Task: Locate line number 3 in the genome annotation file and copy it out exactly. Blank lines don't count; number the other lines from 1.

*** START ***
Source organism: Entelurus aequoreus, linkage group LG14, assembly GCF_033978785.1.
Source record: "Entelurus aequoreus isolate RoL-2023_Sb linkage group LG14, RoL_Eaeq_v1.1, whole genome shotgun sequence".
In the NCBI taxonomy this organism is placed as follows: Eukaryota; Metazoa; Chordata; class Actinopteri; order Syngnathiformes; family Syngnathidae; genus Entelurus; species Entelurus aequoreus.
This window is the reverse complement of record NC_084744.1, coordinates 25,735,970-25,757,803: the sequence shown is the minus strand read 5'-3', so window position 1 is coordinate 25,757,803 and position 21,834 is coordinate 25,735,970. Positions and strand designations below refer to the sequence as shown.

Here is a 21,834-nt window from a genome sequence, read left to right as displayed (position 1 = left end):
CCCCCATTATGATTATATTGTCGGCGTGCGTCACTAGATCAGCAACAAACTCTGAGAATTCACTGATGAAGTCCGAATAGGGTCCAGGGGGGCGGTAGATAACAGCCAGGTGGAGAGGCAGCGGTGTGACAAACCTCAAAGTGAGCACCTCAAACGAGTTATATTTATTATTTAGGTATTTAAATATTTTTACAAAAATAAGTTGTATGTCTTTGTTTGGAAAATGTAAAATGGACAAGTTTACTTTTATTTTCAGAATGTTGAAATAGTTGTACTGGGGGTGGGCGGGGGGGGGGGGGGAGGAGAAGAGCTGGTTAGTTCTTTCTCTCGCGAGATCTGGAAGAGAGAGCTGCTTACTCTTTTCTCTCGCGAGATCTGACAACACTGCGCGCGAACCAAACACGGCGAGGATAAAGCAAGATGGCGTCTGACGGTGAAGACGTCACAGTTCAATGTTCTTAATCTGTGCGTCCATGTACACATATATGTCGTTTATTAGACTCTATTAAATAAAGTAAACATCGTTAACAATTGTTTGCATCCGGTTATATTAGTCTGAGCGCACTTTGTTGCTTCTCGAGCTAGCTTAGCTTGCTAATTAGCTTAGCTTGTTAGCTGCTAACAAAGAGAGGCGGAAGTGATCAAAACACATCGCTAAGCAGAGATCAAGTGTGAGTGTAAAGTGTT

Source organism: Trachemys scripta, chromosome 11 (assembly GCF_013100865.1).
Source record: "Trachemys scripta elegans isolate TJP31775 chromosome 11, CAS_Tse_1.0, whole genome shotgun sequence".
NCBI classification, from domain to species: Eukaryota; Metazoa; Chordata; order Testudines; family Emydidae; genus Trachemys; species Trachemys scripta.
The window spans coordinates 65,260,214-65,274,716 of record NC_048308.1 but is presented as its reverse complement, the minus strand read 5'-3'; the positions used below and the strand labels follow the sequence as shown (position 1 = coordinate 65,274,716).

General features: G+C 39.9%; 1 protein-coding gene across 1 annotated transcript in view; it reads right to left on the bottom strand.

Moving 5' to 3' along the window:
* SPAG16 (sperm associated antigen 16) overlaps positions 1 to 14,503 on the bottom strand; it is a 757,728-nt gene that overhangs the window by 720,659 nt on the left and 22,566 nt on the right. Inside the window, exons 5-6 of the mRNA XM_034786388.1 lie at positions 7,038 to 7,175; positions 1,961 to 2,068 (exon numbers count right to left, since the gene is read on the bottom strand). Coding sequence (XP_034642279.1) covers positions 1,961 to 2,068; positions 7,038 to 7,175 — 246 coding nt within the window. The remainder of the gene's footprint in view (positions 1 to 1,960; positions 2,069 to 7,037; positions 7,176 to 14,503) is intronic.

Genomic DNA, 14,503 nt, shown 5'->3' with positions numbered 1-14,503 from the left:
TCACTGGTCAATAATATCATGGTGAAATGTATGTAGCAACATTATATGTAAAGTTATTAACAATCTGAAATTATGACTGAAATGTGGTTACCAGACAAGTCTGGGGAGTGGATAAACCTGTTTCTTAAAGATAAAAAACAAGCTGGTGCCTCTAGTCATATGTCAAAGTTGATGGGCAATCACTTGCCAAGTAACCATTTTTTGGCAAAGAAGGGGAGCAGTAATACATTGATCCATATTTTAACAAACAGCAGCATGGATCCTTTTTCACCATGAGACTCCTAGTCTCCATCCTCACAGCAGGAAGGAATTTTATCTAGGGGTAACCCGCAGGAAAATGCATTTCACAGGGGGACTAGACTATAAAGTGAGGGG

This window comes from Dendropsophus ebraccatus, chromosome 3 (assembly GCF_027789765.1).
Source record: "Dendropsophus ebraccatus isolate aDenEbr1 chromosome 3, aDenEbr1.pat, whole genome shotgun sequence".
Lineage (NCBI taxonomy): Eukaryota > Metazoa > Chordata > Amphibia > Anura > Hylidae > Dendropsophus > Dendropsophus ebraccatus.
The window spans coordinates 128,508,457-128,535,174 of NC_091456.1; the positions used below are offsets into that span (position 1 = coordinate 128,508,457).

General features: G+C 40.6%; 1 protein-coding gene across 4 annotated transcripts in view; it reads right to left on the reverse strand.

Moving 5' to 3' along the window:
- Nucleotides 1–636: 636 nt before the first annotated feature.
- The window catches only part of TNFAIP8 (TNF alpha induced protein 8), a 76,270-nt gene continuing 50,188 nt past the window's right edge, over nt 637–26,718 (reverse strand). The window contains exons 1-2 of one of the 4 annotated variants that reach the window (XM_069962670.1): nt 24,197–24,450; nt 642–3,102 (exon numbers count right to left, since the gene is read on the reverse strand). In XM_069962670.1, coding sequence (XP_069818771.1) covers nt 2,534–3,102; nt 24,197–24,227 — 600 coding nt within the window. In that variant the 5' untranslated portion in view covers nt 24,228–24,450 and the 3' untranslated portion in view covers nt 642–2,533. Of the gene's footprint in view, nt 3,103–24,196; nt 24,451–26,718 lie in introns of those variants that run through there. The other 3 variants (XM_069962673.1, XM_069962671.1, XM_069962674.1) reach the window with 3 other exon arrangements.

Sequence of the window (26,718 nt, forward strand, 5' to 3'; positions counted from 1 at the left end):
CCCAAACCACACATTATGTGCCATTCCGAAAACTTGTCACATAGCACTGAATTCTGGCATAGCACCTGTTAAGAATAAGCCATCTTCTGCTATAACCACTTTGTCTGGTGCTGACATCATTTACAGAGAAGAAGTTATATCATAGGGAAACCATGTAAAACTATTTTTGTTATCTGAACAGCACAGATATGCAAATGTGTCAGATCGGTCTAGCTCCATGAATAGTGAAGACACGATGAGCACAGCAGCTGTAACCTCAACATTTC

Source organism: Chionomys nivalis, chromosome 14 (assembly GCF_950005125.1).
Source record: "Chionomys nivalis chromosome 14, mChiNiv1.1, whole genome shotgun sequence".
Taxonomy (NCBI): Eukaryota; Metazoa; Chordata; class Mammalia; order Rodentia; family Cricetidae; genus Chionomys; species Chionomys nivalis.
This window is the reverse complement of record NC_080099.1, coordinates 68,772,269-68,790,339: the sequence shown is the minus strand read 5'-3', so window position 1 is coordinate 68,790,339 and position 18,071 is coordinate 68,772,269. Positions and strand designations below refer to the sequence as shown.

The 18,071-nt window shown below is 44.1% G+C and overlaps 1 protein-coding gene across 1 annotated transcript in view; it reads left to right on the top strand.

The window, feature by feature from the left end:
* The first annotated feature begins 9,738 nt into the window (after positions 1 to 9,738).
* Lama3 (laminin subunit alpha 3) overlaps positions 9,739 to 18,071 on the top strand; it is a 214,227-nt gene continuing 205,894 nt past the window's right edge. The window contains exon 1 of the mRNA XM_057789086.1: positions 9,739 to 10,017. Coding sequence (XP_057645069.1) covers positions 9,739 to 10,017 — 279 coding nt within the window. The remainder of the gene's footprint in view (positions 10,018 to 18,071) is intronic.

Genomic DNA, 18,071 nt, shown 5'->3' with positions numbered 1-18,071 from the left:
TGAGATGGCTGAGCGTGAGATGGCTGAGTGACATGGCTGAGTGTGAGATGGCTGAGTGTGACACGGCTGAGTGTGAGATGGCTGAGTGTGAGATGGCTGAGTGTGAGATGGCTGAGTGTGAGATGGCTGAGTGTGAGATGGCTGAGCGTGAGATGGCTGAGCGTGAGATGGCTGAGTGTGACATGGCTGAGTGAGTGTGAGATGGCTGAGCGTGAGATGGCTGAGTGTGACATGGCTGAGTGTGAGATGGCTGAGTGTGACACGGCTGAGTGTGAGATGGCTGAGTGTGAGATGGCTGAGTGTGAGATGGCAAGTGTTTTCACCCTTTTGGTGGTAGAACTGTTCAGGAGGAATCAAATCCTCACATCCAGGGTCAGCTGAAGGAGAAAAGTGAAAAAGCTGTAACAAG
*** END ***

In the NCBI taxonomy this organism is placed as follows: Eukaryota; Metazoa; Chordata; class Actinopteri; order Syngnathiformes; family Syngnathidae; genus Entelurus; species Entelurus aequoreus.